in urban settings.
which sells 50% of all trenchers worldwide, invented the first walk-behind
trencher in 1949. It all started with the local plumber, Adkins explains, and
getting him from the street to the house. Today, the company caters to
contractors, municipalities, water and sewer companies, and rental yards with
its three main product lines: trenchers, ploughs, and hydraulic saws, all
for urban jobs is the RT115, a 4WD turbocharged heavy-duty tractor featuring a
115-horsepower John Deere engine and hydrostatic transmission, although Adkins
says it’s also available in a power-shift version, a unique feature. “Most of
the industry uses hydrostat or mechanical for performance efficiency,” he
The HT115 is a
hydraulic-track version of the rubber-tired powerhouse. Its one-piece rigid
frame design increases capacity and endurance. An optional tilt-frame
configuration assists in digging vertical trenches on uneven ground. Dual
steering helps in “crabbing” on slopes to maintain a better plow path and to
keep from drifting down. It’s also available with a rear-steer option that
enables tight turns for urban settings.
the key to the market, believes Tony Bokhoven, track solutions specialist with
Vermeer Manufacturing Co., and is driven by competition with the excavator
market. But while he says Vermeer is looking for additional capability, he
cautions, “We’re not trying to build a Swiss Army knife. We’re trying to get the
machine to be more versatile but not be everything.”
|Photo: Ditch Witch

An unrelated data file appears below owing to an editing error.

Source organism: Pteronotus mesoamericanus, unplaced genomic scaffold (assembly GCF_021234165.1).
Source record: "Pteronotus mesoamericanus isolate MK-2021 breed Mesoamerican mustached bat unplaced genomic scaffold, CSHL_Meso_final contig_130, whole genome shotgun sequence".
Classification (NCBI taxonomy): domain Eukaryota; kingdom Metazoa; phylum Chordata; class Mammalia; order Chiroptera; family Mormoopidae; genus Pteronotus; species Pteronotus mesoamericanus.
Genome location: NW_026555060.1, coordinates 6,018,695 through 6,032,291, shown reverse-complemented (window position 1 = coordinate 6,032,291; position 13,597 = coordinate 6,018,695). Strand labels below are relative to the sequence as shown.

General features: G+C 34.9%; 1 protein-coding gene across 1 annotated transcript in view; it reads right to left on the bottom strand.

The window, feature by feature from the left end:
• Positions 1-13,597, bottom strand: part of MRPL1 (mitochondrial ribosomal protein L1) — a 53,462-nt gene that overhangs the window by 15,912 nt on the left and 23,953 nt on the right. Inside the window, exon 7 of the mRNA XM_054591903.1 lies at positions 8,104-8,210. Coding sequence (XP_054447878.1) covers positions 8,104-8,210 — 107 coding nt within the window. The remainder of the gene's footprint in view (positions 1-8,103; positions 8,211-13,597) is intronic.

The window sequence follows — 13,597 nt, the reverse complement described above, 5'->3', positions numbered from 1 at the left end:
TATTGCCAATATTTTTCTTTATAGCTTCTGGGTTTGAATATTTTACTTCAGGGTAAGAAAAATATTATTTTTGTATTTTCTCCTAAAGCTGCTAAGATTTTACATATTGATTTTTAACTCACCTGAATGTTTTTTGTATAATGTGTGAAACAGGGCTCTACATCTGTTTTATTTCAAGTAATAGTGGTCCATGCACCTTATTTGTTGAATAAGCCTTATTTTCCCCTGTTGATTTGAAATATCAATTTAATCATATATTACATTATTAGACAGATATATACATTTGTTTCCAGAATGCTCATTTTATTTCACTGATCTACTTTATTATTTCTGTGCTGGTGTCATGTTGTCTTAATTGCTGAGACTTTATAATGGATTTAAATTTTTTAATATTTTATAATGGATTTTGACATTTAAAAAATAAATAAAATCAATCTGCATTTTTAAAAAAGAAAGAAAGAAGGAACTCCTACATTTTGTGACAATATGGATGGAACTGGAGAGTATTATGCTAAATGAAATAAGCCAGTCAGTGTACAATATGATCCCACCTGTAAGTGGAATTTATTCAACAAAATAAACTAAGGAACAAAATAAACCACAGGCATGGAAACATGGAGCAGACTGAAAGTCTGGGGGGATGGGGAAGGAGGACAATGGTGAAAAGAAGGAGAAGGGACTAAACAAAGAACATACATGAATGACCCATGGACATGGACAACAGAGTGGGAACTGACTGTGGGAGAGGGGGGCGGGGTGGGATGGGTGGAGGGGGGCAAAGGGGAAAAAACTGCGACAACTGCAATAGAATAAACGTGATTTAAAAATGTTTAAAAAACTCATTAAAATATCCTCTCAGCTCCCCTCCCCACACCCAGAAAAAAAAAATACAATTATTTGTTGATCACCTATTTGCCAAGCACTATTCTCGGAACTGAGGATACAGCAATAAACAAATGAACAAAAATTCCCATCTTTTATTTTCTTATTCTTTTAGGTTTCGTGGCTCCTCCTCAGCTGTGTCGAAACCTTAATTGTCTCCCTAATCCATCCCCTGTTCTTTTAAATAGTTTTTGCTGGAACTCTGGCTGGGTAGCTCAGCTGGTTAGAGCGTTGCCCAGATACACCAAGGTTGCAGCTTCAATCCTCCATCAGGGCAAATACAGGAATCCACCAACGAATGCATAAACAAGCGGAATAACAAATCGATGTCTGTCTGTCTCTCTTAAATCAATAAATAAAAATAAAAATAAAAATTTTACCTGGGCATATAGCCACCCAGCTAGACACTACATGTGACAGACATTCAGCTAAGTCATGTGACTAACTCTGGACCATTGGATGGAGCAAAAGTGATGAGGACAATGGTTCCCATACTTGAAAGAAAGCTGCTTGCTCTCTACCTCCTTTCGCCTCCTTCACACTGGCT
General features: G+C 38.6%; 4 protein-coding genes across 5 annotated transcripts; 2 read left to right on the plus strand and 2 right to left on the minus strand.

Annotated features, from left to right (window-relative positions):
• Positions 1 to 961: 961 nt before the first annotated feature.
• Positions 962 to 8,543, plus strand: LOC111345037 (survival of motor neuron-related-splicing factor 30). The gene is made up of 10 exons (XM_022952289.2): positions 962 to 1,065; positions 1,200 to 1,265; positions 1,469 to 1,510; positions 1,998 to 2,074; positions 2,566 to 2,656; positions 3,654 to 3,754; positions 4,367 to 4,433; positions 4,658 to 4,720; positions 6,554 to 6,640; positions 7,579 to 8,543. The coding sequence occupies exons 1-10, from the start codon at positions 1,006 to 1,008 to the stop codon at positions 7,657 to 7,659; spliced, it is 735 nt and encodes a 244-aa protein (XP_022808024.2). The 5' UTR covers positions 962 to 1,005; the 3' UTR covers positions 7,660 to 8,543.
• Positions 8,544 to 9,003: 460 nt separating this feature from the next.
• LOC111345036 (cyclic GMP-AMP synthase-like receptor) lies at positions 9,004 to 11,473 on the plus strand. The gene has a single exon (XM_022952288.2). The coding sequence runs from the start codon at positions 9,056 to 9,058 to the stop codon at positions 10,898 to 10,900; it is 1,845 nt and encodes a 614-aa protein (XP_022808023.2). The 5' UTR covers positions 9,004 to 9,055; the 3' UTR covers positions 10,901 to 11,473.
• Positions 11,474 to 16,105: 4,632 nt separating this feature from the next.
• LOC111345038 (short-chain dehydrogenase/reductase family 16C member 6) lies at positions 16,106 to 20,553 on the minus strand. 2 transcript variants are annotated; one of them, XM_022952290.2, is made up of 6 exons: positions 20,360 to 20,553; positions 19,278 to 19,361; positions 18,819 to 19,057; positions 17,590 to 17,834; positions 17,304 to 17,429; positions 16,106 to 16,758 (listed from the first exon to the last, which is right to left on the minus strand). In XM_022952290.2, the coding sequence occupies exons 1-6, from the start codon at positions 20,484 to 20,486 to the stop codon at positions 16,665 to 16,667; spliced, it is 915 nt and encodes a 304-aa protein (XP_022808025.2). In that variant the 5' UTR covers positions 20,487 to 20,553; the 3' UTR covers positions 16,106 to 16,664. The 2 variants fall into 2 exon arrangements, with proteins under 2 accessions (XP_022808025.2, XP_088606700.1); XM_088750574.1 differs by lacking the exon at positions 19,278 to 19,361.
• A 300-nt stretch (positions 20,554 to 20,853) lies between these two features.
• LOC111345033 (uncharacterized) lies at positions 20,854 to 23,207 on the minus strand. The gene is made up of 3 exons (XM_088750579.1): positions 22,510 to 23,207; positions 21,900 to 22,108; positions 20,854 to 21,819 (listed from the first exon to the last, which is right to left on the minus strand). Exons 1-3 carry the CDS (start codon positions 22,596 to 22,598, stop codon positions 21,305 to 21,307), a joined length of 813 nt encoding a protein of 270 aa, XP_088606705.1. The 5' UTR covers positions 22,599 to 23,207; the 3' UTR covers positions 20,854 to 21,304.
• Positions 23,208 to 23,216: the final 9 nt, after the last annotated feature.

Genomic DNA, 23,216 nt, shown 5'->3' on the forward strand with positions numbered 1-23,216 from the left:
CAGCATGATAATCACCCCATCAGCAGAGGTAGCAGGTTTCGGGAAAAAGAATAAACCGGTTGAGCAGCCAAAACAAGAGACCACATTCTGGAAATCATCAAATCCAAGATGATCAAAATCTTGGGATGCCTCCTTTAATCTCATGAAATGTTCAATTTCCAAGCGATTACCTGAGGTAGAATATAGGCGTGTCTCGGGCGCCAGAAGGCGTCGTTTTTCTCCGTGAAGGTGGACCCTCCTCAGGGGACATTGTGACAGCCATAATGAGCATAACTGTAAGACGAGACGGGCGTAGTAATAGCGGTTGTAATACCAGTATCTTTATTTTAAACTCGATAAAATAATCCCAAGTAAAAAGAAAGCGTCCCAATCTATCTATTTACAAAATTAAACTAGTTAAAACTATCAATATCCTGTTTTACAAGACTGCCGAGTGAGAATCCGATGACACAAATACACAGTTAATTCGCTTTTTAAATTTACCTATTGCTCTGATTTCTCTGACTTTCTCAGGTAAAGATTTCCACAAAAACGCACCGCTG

|The 60-horsepower RT55 from Ditch Witch is designed to operate in
the toughest landscapes.
From the 755 to
the 1455 (the largest available), Vermeer’s hydrostatic trenching units offer
high torque and horsepower, can dig to deeper depths, and feature flexibility
for varying work conditions. The large head-shaft motor is designed to produce
full horsepower all the time. Hydrostatic transmissions engineered by Vermeer
deliver high torque without losing horsepower due to torque converters.
Able to operate
at full load at any chain speed, durable, heavy-duty track chains can operate at
a range of cutting speeds, allowing an operator to match the machine to the
conditions. Vermeer provides customized baseplate configurations and has
developed a digger chain specifically for trenching applications.
play an important role in getting the job done. Ditch Witch offers several
attachments for its line of ride-on tractors for contractors. A chain saw for
the trencher cuts to specific depths and widths. Vibratory ploughs are useful
for cable and waterline drops. “We developed cut-tooth technology on our digging
chain. The blade goes in the ground 2 to 4 feet,” Adkins says. “As the blade